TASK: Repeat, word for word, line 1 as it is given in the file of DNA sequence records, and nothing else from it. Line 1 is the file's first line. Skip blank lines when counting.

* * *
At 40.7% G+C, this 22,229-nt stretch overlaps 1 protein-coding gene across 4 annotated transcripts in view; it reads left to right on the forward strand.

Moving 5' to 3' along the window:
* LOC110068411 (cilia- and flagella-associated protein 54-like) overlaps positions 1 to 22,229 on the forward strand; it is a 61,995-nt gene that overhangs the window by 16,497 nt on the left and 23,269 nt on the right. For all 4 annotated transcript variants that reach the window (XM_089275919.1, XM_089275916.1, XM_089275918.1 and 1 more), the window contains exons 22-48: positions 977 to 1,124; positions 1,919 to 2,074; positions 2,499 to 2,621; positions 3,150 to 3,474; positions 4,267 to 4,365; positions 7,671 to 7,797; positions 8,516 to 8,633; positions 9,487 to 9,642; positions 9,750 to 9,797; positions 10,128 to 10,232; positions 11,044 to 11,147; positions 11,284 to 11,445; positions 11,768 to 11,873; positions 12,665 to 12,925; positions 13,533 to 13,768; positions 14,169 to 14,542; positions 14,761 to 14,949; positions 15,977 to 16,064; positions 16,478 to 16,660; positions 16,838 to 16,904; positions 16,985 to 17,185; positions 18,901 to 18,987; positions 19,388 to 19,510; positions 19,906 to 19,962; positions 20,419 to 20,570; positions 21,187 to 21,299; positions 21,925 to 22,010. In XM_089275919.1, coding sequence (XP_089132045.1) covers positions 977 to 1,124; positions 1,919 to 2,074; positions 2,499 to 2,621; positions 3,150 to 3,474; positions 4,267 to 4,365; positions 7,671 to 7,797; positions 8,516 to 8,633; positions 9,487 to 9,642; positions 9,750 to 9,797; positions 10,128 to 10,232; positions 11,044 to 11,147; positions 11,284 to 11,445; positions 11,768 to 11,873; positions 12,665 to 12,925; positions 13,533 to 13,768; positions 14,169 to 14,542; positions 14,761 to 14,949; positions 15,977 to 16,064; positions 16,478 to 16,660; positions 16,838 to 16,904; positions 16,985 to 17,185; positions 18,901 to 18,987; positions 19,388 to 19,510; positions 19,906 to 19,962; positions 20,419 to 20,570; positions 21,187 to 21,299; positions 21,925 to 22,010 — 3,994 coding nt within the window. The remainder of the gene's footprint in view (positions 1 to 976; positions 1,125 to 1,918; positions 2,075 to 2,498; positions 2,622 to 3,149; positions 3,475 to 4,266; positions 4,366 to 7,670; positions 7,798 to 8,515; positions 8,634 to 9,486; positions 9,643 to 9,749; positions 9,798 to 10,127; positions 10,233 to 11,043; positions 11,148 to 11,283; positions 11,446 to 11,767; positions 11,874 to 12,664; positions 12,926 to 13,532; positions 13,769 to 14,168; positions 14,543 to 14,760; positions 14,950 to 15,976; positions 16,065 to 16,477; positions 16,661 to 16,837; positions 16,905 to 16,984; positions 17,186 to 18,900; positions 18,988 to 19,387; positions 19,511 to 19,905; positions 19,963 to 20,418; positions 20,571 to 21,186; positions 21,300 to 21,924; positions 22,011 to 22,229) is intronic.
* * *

At 40.7% G+C, this 22,229-nt stretch overlaps 1 protein-coding gene across 4 annotated transcripts in view; it reads left to right on the forward strand.